As always, I welcome your thoughts.

News to Know – Week of April 18

  • The MHA will host a webinar from noon to 12:30 p.m. ET April 27 to discuss compliance support for the No Surprises Act. New legislation requires verification of provider name, address, specialty, phone number and digital contact information every 90 days. MHA Endorsed Business Partner ProCredEx will review solutions to reduce the administrative burden of keeping payer partners up to date while creating a revenue stream. The webinar is complimentary for MHA members, but registration is required. To learn more about opportunities available with ProCredEx, visit the ProCredEx profile page or contact George Bosnjak at ProCredEx.
  • The MHA will host a webinar from 10 to 11 a.m. ET April 28 with ParaRev to provide coding and billing guidance related to COVID-19. Attendees will discuss ICD-10 CM official coding guidelines for COVID-19, learn about upcoming April 2022 ICD-10 codes for reporting COVID-19 vaccines and therapeutics and more. This webinar is offered free of charge, but registration is required. ParaRev is an MHA Endorsed Business Partner and a national leader in revenue cycle management with core competencies in pricing, coding, reimbursement and compliance. To learn more, visit the ParaRev profile page or contact ParaRev account executive Sandra LaPlace.
  • MHA CEO Brian Peters issued a statement April 13 on the tragic shooting of Patrick Lyoya that occurred in Grand Rapids April 4. The statement confirms Michigan hospitals’ unified commitment to address racial disparities, dismantle institutional racism and achieve health equity.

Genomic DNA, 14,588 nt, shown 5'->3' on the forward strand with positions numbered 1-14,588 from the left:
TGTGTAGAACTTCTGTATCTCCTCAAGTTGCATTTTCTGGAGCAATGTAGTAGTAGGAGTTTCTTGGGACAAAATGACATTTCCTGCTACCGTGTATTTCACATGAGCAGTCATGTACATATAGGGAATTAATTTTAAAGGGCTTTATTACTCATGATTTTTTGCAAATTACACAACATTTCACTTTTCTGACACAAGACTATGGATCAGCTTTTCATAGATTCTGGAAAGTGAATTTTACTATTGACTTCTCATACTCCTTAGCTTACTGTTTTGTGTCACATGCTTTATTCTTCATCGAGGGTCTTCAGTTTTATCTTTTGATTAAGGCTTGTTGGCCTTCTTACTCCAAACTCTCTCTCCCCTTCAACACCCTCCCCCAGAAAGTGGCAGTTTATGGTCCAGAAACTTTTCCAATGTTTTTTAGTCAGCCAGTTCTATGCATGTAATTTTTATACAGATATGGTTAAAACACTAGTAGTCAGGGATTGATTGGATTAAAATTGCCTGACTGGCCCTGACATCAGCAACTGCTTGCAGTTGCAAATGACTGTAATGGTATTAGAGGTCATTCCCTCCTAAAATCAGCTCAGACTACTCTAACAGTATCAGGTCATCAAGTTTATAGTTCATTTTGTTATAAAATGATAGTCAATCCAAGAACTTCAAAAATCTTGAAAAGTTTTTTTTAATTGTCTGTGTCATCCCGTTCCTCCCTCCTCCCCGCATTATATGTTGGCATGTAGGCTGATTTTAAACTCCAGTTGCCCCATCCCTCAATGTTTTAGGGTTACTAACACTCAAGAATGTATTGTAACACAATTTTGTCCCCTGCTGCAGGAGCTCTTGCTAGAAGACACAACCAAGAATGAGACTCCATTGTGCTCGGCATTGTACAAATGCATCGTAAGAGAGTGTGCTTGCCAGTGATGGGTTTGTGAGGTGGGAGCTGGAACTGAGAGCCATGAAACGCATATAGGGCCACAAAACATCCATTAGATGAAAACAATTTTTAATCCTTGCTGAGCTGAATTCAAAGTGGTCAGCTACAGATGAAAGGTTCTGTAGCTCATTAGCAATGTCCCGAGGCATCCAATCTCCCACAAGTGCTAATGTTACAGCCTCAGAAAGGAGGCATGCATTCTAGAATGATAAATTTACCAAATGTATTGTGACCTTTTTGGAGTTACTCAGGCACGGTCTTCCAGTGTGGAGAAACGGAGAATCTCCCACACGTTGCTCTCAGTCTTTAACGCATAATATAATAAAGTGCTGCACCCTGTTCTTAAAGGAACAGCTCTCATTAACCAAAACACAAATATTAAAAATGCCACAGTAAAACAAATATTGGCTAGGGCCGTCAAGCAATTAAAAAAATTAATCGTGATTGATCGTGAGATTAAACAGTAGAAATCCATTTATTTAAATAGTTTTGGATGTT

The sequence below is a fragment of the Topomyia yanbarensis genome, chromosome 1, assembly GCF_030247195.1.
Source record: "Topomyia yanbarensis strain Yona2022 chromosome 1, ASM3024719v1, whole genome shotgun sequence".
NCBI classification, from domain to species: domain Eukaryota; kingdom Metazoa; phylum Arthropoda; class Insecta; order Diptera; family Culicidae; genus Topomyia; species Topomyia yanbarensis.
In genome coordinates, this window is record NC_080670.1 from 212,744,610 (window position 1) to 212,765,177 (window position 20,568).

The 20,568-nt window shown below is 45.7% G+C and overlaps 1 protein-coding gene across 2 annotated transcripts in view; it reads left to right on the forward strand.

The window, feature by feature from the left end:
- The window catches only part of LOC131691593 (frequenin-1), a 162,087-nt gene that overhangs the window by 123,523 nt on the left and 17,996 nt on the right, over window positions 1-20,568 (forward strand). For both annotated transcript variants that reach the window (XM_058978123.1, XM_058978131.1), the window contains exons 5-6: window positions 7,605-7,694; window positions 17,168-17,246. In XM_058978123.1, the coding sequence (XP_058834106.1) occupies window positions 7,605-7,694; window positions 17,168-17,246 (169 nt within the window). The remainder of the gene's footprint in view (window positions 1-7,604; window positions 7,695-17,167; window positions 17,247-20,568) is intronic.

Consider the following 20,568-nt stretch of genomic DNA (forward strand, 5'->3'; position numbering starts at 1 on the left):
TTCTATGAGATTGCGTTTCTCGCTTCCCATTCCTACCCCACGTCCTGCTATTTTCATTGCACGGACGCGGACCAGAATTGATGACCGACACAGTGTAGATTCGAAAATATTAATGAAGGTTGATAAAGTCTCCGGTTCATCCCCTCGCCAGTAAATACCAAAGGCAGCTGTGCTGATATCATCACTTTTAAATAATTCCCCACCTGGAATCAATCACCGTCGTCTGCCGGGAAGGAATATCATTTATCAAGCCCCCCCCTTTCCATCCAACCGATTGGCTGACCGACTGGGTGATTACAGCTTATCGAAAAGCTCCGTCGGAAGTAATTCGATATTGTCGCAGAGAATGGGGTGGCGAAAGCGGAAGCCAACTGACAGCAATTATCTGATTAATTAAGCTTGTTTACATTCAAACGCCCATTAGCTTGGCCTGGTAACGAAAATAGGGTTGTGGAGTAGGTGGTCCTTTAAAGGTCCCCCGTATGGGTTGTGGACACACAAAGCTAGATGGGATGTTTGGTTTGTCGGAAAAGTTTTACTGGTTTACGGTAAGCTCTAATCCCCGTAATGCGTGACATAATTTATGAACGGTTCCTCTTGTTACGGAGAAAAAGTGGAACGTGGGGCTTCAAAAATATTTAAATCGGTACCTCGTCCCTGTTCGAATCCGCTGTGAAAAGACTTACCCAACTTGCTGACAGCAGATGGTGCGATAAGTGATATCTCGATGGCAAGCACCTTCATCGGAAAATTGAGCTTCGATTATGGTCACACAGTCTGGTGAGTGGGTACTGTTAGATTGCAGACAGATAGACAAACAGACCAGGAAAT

News to Know- Week of Jan. 17

  • The MHA will host a free webinar from 1 to 2 p.m. EST Jan. 25 to provide an update on price transparency and the No Surprises Act, including what is now required for compliance. MHA Endorsed Business Partner PARA will review the 15 data elements needed for good faith estimates, the mandatory disclosure notice and more. The webinar is free of charge for MHA members, but registration is required. To learn more about opportunities available with PARA, visit its profile page or connect with PARA account executive Sandra LaPlace.
  • MHA offices will be closed and no formal meetings will be scheduled Jan. 17 in honor of Martin Luther King Jr. Day.

CMS Offers Open Door Forum on No Surprises Act Dec. 8

The Centers for Medicaid & Medicaid Services (CMS) Center for Consumer Information and Insurance Oversight will host a special Open Door Forum via conference call at 2 p.m. Dec. 8 to review provider requirements under the federal No Surprises Act.